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Training of laparoscopic novices both individually and in dyads using a simulation task

  • Francesca B. SealEmail author
  • Wenjing He
  • David Pinzon
  • Bin Zheng
Original Article
  • 12 Downloads

Abstract

Non-technical skill training improves outcomes in surgery and quantifying the effects of this training may aid in designing surgical teaching models. In our study, 12 novices performed a wire-chaser laparoscopic task in 9 training sessions, working both as individuals and dyads. Task duration (p < 0.001), number of ring-wire contacts (p < 0.001), total duration of contact (p < 0.001), and number of pick up attempts (p = 0.044) all showed significant improvement in both groups with no significant difference in the learning curves between individuals and dyads. There was, however, an interaction effect for the number of ring-wire contacts (p = 0.027) whereby the number of contacts dropped more dramatically among dyads. Dyads also performed significantly more anticipatory movements than individuals (p = 0.005). Novices performed similarly when working individually and as dyads, suggesting that the need for collaboration neither hindered nor helped performance for our particular task.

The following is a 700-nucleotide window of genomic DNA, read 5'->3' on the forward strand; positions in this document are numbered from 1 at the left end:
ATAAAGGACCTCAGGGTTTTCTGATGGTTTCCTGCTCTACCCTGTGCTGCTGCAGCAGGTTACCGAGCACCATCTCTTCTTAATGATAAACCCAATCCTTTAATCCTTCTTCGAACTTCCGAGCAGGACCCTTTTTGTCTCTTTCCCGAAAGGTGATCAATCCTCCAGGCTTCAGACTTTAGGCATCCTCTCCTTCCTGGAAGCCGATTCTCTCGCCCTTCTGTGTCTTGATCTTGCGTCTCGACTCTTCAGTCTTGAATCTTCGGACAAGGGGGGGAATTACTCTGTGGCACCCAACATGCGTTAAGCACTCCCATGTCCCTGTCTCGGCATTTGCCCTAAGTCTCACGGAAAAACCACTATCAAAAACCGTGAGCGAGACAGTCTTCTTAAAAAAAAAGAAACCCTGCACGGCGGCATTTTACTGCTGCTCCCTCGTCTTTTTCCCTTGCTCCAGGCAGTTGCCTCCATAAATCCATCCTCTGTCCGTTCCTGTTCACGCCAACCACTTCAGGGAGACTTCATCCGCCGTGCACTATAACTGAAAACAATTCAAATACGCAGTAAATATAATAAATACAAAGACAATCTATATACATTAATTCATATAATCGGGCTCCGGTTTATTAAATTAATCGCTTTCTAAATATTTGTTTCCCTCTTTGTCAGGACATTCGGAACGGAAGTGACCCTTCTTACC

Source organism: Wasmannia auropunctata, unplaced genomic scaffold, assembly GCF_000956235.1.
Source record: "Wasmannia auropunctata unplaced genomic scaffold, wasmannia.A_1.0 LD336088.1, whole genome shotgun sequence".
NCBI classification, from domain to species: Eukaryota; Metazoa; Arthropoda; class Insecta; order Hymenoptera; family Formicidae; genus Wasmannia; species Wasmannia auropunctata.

Keywords

Simulation training Surgical skills Team collaboration Team performance Laparoscopy Task performance and analysis 

Notes

Acknowledgements

The authors would like to thank Bo Bao for his assistance with data collection. We also thank the Royal Alexandra Hospital Foundation for supporting this project through the MIS (Minimally Invasive Surgery) Research Program.

Compliance with ethical standards

Conflict of interest

Francesca Seal, Wenjing He, David Pinzon, and Bin Zheng declare that they have no conflict of interest.

Ethical approval

All procedures involving human participants were in accordance with the ethical standards of the institutional research committee and with the 1964 Helsinki Declaration and its later amendments or comparable ethical standards.

Informed consent

Informed consent was obtained from all individual participants included in the study.

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Copyright information

© Springer-Verlag London Ltd., part of Springer Nature 2019

Authors and Affiliations

  1. 1.Surgical Simulation Research Lab, Department of SurgeryUniversity of AlbertaEdmontonCanada

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